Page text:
After that, it gets the third-best pick in Rounds 2-7.
Q: @bdgiddens asked: You’re living the dream! (1)Thus far as our local newspaper hockey writer, do you have regular access to GM Francis? (2)Is it realistic for Seattle to obtain the rights to standout Everett Silvertips Goalie Dustin Wolf? (3)Are there plans for Seattle to host a future all game?
A: Yes, I’ve had phone and in-person access to Francis for nearly two years, but I try not to abuse it because he’s busy putting a team together. I won’t ask stuff like “Who are you going to sign as a free agent?” because he’d never tell me. But I’ve picked his brain on general stuff that might guide me in a particular direction as opposed to looking for quotes.
Wolf likely won’t be in the NHL for a few seasons. His showings with the ‘Tips and Team USA at the world juniors suggest he could become one of those late-bloomer steals, but the Calgary Flames didn’t exactly use a high pick on him in 2019 (214th overall) so why shouldn’t they wait to see whether he’s a keeper? Calgary’s February signing of Jacob Markstrom to a six-year deal means he’s No. 1 for a while. The Flames just traded backup David Rittich to the Maple Leafs, and Louis Domingue is nothing special, so they’ll plug a free agent in next year as the No. 2 guy. That buys Wolf some AHL time to hone his pro game.
Seattle has been guaranteed an All-Star Game within seven years, but there’s a backlog of them now because of COVID-19 cancellations that the league is sorting out.
Q: @michaelgutnick asked: If you had the choice to pick the #SEAKraken entrance song onto the ice, which would you choose and why?
A: Wow, that’s a tough one. I could try to sound cool and say “Anything by Pantera,” but that alone sounds very uncool as I type it.
First, the intro song can’t be about your favorite style of music. It must appeal to everybody on a primal level, meaning hard drum and base beats that get the masses fist-pumping and foot-stomping even if the lyrics aren’t for them. Nothing too fast-paced right off the bat. You have to hook the crowd.
There’s a reason Enter Sandman by Metallica has endured for 30 years in sports venues and We Will Rock You‘ by Queen for more than 40. No, not just because baby boomers love them. Their beats have staying power, and the lyrics aren’t too shabby.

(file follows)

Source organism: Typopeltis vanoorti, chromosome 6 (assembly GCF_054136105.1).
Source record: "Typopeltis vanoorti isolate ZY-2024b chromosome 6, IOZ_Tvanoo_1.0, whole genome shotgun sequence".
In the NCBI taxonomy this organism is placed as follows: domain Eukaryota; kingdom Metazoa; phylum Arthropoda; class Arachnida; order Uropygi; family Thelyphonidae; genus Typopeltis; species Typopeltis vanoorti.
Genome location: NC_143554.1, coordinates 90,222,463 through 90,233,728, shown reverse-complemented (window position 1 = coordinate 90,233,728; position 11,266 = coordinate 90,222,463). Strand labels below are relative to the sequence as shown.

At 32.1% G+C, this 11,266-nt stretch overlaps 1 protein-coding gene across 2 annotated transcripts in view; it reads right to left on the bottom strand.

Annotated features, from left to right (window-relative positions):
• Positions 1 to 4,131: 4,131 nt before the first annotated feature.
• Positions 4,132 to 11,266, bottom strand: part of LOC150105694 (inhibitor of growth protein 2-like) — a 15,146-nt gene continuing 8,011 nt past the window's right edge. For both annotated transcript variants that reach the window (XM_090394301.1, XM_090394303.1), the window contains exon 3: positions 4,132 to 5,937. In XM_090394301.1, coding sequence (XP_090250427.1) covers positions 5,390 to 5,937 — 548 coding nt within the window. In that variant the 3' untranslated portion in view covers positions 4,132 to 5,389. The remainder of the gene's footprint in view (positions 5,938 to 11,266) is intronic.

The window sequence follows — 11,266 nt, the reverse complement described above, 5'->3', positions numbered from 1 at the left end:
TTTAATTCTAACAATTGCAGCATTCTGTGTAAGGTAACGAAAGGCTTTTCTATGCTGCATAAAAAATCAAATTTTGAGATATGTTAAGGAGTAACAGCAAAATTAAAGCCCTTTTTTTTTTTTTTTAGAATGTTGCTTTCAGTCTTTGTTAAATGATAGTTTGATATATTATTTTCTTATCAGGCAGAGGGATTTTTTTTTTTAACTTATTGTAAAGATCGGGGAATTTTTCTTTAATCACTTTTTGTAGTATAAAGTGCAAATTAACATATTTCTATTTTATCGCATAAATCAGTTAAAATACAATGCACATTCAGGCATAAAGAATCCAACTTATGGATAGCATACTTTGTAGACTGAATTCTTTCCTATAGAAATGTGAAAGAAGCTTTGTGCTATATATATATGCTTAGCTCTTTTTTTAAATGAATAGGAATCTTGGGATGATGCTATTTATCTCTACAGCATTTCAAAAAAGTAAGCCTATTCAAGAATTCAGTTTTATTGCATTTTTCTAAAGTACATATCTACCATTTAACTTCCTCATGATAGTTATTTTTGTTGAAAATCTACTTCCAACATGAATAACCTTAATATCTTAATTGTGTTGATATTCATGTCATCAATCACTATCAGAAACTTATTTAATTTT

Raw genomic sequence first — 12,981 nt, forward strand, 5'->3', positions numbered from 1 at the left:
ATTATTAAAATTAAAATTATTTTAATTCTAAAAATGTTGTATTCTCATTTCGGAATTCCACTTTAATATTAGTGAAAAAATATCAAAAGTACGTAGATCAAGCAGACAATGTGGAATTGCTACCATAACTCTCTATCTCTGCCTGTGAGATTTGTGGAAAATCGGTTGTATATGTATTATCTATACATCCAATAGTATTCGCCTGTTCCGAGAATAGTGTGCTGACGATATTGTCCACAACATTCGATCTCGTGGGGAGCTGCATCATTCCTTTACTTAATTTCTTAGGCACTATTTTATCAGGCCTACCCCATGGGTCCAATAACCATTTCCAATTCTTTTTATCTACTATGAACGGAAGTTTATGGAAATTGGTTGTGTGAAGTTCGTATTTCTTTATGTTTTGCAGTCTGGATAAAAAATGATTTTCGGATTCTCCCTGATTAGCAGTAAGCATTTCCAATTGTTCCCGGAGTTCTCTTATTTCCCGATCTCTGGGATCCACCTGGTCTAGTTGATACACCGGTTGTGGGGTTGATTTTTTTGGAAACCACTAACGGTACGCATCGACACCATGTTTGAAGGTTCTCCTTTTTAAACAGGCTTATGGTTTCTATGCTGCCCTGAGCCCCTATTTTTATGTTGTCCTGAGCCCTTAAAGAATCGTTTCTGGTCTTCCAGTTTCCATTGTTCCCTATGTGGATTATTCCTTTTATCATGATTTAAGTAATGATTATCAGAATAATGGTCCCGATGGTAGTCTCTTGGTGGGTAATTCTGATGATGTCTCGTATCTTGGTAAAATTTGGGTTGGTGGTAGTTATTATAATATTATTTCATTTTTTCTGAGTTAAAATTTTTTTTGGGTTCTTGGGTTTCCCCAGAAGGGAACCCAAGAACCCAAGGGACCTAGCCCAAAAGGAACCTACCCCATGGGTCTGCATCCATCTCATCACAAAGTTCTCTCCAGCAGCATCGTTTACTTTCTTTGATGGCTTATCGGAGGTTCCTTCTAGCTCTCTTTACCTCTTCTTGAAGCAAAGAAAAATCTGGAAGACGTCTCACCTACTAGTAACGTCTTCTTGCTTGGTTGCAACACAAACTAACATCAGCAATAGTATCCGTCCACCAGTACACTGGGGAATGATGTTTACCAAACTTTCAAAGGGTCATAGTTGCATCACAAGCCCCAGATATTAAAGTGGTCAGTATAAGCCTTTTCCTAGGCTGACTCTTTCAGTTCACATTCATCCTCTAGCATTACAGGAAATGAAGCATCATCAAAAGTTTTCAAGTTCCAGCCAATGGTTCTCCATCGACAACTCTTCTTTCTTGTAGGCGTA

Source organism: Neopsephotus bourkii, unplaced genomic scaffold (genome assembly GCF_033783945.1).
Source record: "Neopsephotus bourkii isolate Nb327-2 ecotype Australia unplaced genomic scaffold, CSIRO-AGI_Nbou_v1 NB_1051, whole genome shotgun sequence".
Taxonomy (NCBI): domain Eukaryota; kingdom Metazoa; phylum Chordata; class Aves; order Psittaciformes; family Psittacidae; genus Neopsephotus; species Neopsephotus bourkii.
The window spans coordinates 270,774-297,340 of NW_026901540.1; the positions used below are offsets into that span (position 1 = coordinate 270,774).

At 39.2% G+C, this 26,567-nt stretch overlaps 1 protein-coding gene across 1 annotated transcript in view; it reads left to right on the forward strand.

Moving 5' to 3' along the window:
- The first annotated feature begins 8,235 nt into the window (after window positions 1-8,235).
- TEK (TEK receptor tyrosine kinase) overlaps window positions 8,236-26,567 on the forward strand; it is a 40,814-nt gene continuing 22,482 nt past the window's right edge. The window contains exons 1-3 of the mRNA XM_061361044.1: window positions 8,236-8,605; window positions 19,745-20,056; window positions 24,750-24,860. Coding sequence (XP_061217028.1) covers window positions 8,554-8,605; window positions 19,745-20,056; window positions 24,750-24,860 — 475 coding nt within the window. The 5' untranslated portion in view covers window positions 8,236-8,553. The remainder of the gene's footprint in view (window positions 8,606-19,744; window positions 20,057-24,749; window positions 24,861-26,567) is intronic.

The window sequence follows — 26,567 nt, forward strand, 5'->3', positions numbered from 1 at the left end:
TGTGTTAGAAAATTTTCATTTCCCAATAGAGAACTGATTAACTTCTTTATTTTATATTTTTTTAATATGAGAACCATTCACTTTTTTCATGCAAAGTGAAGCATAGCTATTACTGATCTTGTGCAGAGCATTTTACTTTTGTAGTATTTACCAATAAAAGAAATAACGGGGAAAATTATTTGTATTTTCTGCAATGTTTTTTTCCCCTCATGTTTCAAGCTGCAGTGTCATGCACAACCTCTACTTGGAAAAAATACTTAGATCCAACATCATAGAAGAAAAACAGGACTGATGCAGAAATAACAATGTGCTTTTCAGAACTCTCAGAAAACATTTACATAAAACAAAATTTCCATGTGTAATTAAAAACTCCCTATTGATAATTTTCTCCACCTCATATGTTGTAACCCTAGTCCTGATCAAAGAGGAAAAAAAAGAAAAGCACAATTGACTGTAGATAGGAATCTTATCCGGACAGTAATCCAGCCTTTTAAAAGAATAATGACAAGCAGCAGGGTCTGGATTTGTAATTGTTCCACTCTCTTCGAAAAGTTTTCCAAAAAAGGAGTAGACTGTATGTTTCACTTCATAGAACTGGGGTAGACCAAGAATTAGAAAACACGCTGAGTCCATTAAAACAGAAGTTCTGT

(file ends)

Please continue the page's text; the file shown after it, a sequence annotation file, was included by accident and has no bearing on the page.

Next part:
That said, not all pump-up music has to be classic oldies. I’ll never forget the energy inside Fenway Park when Boston Red Sox closer Jonathan Papelbon entered games in the mid-2000s and I’m Shipping Up to Boston by Dropkick Murphys began playing.
We’ve experienced something similar in Seattle from a local musician, with Can’t Hold Us by Macklemore during the Seahawks’ run to the Super Bowl title in 2013. Macklemore’s music was, um, softer-edged than that of Dropkick Murphys, but the song worked given the timing behind its release, the upbeat vibe and the lyrics and their meaning for Seahawks fans.
Now, I don’t think Can’t Hold Us‘ will work as Kraken walkout music. It has a bit of a “been there, done that” feel.
When the Golden Knights began play in 2017, their walkout song was the electronic dance hit John Wick Mode by Le Castle Vania from the John Wick Chapter 2 movie starring Keanu Reaves. Who would have guessed that would work?
I’d try to find something local, maybe still mainstream but just a touch off it so it doesn’t feel like fast-paced elevator music. Smells like Teen Spirit by Nirvana works great, but it’s overdone to where its universally recognized and no longer Seattle’s specifically. Jet City Woman by Queensryche or Everlong by Foo Fighters are still mainstream, just slightly less so. Chochise by Audioslave, featuring Chris Cornell as frontman, is more obscure but has the buildup you look for in an intro song.
Failing that, something with water or nautical themes with staying power. Smoke on the Water by Deep Purple could work. OK, that sounds very lame now that I’ve read it out loud. I’ll be up in the press box in six months if you need me for anything else.